Lack of stem cell donor diversity a challenge for Alberta baby with rare disease

An Alberta family is urging more Canadians to join the stem cell registry, particularly those of mixed race and minority ethnic backgrounds, after their son was diagnosed with a rare genetic disease.

Seven-month-old Jude Lafleur needs a life-saving stem cell transplant due to chronic granulomatous, a disease that prevents white blood cells from fighting off bacterial infections.

“We were shocked when we got the diagnosis, really. We really didn’t know the extent of it,” Jude’s mom Nelia Lafleur told CTV News. “You’re sad because you know he’s going to have to go through a lot, and that’s hard as a mom.”

An infection can make Jude seriously sick, although Jude’s parents have been managing his disease with medication. With a stem cell transplant from a matching donor, chronic granulomatous is curable, but none of Jude’s family members qualify.

“With the transplant, he has theoretically just as good a chance as anyone else to live in a nice long life, and that’s what we like to focus on,” Brennan Lafleur, Jude’s dad, told CTV News.

Jude’s ancestry makes it far more difficult to find a match. His father is of Metis and Ukrainian background, while his mom’s side of the family is Portuguese.

Canadian Blood Services has roughly half a million people on its donor registry, but most are white. For Canadians of Northern or Western European ancestry, they have about a 75 per cent chance of finding a match. But for everyone else, the odds of finding a donor can be as low as 20 per cent.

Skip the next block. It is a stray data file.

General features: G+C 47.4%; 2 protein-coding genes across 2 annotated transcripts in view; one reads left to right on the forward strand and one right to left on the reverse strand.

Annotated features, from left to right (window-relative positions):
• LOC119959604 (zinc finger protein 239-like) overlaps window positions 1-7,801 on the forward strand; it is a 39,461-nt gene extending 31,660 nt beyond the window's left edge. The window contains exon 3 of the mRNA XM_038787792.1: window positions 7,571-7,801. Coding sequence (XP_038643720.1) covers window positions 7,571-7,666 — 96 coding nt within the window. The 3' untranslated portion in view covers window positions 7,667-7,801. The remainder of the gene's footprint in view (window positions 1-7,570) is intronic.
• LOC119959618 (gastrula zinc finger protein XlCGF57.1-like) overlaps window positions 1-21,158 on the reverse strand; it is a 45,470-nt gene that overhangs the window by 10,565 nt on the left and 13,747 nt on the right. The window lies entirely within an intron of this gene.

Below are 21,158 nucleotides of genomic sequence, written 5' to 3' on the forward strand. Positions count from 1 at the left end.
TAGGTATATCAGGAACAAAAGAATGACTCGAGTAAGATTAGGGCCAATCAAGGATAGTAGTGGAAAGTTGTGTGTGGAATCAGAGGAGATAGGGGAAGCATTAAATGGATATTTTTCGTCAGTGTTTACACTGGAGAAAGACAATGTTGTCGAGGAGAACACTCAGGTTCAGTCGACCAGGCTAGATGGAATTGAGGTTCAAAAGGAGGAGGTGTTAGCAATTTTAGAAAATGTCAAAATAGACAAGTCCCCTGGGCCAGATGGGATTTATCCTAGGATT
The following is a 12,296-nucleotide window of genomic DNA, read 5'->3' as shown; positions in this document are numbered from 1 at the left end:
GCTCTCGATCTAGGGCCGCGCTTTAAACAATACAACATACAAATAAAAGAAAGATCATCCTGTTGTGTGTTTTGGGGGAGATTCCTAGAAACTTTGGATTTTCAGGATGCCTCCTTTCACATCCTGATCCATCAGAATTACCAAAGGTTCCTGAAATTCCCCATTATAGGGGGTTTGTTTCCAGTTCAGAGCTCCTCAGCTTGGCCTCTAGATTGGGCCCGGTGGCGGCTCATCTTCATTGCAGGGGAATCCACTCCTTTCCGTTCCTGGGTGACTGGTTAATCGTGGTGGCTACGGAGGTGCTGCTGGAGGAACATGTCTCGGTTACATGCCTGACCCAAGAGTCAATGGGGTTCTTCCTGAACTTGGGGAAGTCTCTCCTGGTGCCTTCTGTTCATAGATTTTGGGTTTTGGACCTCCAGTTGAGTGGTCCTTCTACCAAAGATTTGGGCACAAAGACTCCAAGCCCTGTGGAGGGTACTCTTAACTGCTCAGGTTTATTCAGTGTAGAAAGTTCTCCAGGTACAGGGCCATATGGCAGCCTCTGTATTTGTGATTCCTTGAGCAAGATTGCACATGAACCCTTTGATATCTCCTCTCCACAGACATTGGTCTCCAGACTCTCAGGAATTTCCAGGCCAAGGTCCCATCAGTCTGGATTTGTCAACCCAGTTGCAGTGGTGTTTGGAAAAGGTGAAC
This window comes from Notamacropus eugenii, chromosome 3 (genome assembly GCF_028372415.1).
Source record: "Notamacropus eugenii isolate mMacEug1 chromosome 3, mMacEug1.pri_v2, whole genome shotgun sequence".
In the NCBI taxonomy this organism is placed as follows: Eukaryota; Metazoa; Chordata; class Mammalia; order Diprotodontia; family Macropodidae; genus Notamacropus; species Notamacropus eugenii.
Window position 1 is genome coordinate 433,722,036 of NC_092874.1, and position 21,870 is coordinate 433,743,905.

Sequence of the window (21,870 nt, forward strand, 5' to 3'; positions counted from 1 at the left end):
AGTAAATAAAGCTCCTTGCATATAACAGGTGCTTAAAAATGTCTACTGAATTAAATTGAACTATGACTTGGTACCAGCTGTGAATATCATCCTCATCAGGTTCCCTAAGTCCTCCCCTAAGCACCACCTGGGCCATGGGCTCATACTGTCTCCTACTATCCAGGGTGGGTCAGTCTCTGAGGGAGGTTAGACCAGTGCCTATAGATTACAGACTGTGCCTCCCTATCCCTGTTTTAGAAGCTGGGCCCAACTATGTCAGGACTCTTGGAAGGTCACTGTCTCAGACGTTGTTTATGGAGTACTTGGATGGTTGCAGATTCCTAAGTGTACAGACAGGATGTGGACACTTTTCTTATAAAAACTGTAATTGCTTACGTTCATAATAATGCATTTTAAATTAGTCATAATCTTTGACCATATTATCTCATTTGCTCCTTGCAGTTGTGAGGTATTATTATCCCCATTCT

“If patients happen to come from different and more diverse ethnic backgrounds to pronounce history, there is increasing difficulty in finding matches for them,” Dr. Matthew Seftel, a physician with Canadian Blood Services, told CTV News.

At any given time, Seftel says there’s around 800 people in Canada in need of a stem cell. While a small number of these people may be able to find a match within their family, around 75 per cent will have to rely on donors on the registry.

“The solutions are to ensure that the stem cell registries of volunteers donors are very broadly diverse from an ancestry point of view. And of course, the more donors the better,” Seftel said.

Those who are between the ages of 17 and 35 and fall within certain weight and height requirements are eligible to add themselves to Canada’s national stem cell registry. You can sign up on the Canadian Blood Services website.

After signing up, you’ll receive a self-swabbing kit as well as instructions on how to swab your cheek and mail back your sample.

If you’re a match for a patient, you would undergo surgery under anesthesia to extract a bone marrow sample, although the vast majority of people on the registry won’t ever be called up for a donation.

“But in the event that you do get a call, it’s basically to change or save someone’s life,” Brennan said.

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